Reaching the Top of Two Biscuit Pass
"It’s not every holiday that you get a mountain pass named after you… but it’s not every holiday that you climb to the top of a mountain just to see if you can…. "
The only way to start this blog, is with the little seed of an idea, that eventually culminated on me standing on top of a mountain… and then having the pass named after me forevermore***
Early in January I went to a Vision Board workshop that the lovely Emily of The Living Project was facilitating. I was sat in my happy place, cutting and pasting images of what I wanted the year of my 40th birthday to look like, when I realised that so many of the pictures were of mountains, the wild, and escaping to green spaces. Em and I got talking, and it felt like, before I knew it, I’d signed up to a June adventure to Knoydart with The Living Project.
Fast forward 6 months, and I’m stood on the edge of a car park, thinking that Emily is slightly less lovely - as she is suggesting that I may not need to take all of the very many (heavy) things I have packed ‘just in case’. I’ll be honest - she was totally right about almost everything; (but, the look of excitement a few days later when I shared the moisturiser that I’d snuck in with her, kind of made the extra weight worthwhile)!!
Picking up my (considerably lighter) bag, the trip finally felt real. On my back I had my share of food for the trip, part of our tent, my sleeping bag, a pared down collection of clothes and the smallest and most basic toiletry bag I’ve ever seen.
"It reminded me of times spent backpacking, and how freeing it is to have so few things, because you end up with so much more brain space when you don’t have to so much to choose from - and that was one of the hopes for this trip, to clear my head and to get some space and perspective."
And what a way to start gaining that perspective than on the boat from Mallaig - seeing the wilderness coming into view, searching the seas for dolphins and seals and then finally mooring in the tiny town of Inverie (population 104, only reached by water or a hike across the mountains).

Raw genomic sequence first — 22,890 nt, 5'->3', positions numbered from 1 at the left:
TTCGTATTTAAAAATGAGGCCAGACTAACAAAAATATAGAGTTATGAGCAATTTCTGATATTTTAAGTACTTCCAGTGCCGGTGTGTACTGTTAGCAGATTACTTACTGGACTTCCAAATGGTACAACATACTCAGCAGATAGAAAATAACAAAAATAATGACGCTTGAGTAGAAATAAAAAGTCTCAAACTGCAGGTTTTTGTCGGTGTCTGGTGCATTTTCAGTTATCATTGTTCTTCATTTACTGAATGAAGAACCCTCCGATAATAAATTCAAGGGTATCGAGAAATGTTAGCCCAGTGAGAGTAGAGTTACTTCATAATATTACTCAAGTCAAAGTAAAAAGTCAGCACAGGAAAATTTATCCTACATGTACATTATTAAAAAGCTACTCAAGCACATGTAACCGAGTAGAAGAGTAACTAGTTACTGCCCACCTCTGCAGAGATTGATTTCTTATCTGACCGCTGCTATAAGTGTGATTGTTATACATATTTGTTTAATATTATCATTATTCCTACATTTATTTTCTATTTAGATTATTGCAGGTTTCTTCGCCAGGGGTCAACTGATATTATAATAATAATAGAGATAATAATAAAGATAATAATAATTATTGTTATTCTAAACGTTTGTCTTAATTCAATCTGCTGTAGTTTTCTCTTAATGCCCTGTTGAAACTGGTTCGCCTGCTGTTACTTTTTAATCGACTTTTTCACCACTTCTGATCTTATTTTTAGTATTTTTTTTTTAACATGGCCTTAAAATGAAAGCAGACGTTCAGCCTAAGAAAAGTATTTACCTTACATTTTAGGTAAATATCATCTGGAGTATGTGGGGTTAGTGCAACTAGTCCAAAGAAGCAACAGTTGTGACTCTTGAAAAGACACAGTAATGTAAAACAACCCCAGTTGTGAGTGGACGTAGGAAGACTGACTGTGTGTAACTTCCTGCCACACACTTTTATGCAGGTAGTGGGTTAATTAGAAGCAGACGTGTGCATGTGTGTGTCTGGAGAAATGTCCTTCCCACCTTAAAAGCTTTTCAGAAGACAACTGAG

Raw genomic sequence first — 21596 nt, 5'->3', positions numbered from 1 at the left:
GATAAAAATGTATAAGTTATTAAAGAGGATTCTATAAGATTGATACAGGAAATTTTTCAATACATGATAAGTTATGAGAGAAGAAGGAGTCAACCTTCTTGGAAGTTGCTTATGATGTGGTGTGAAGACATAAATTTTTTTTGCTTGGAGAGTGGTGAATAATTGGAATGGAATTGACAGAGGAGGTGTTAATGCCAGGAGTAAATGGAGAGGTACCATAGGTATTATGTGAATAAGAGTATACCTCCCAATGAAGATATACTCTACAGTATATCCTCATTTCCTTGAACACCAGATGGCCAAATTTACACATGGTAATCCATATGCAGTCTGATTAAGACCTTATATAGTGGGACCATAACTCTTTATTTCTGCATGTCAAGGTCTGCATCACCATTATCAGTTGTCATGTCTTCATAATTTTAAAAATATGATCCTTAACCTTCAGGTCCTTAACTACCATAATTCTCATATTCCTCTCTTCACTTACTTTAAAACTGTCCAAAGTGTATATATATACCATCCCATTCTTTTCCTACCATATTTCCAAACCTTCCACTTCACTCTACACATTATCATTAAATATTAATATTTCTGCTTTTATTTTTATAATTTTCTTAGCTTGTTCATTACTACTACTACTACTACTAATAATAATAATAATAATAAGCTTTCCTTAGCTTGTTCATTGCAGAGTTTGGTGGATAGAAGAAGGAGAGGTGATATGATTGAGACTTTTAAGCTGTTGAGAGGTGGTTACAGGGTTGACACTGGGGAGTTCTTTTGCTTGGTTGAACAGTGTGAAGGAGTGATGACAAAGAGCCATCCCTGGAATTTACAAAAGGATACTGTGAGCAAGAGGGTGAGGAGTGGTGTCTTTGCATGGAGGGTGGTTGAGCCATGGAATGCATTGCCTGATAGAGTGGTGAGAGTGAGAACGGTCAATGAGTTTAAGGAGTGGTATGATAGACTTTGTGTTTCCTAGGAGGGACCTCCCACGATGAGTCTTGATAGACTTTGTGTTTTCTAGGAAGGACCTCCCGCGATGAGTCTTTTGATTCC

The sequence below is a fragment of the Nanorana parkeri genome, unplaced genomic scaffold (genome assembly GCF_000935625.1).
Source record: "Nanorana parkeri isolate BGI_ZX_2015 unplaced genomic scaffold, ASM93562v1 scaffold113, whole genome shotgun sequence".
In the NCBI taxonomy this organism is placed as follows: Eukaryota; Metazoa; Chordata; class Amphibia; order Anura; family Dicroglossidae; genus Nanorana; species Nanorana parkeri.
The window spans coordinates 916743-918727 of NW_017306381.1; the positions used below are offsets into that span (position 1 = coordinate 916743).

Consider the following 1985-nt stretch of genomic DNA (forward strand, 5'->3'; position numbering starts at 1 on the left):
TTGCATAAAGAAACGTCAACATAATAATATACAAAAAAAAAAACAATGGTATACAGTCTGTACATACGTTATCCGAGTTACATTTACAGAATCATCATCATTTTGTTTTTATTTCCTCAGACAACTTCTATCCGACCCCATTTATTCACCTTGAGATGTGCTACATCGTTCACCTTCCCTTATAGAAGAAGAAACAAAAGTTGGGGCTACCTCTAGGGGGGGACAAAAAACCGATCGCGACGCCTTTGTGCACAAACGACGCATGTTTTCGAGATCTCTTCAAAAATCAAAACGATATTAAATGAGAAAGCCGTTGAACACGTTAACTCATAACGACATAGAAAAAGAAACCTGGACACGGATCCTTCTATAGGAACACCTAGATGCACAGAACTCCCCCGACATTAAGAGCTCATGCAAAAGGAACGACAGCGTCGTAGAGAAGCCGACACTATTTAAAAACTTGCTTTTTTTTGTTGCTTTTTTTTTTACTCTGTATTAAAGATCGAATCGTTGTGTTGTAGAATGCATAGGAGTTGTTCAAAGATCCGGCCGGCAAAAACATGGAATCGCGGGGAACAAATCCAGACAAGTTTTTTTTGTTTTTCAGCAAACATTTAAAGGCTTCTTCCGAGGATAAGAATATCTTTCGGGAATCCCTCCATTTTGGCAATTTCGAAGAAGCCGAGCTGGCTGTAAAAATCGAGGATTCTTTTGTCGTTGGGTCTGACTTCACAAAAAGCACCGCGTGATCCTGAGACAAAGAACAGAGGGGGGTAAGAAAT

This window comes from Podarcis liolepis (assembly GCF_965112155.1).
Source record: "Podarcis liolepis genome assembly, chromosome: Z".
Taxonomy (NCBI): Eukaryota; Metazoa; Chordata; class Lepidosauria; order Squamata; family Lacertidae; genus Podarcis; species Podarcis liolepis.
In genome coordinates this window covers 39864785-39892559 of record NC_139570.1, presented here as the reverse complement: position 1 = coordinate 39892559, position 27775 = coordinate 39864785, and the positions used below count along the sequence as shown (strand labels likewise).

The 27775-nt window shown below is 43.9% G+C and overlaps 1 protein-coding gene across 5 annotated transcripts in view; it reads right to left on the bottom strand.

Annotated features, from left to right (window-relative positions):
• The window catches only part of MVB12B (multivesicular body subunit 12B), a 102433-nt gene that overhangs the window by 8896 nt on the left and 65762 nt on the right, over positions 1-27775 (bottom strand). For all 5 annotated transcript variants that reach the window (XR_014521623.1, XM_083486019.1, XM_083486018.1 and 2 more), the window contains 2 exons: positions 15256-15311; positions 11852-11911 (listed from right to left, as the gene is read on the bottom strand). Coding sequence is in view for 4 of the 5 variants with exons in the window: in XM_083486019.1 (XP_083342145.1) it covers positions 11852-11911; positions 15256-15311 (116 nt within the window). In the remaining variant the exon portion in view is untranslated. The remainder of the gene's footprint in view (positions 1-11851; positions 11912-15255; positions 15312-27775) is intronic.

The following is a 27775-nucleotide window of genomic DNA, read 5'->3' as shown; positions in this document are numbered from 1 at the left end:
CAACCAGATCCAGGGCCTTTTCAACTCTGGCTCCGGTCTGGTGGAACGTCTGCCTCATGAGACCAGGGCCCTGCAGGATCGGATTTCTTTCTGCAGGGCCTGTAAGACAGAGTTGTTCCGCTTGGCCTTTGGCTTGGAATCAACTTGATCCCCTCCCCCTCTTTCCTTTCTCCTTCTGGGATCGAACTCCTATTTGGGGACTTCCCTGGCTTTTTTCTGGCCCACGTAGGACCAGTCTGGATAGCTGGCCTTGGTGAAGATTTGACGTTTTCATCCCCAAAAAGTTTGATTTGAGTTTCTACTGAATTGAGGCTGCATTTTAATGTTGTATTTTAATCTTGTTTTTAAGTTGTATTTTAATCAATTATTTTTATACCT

The teamwork of the week started early on, as we helped to form a human chain to help all of the passengers retrieve their luggage from the boat. And continued as we soon got to camp and attempted to work together and put up our tents for the first time.
I’d give our skills a 6 out of 10 for the first evening, but we were there to learn, and by the final evening we were on a solid 9.5. By then even remembering to lie down and check the flatness of the ground before all the pegs are in, (as we had quickly learned that finding rocks under the tent are not what you want to learn about as you settle to sleep)!
The view from the tent was a 10 out of 10 every night though, and waking up on our first morning to the sounds of the waves lapping on the shore was a moment to savour, and a reminder of the fact we were spending this time immersed in nature.
Our first day of walking started with nervous excitement, readjusting of bag straps and the hope that my walking boots were as comfy as they seemed. It was a tough hike as we were all getting used to the weight of our packs, the sun shining on us, and the incline as we moved away from the town.
It would have been interesting to watch us all throughout the day - the surge of excitement to start the day, the animated conversations about music and travel, the reflective moments of seeing the view change and how far we’d come, and the moments of pushing through - forcing one foot in front of the next to keep going, and wondering how you’ll get through four days of this.
But the view from the top made it all worthwhile…
Seeing where we had camped on the beach the night before, from a birds-eye view was the sight we needed to give us strength to keep on going, and traversing the first mountain pass of the trip was a joyous moment, as we realised that we were then headed downhill for the rest of the afternoon.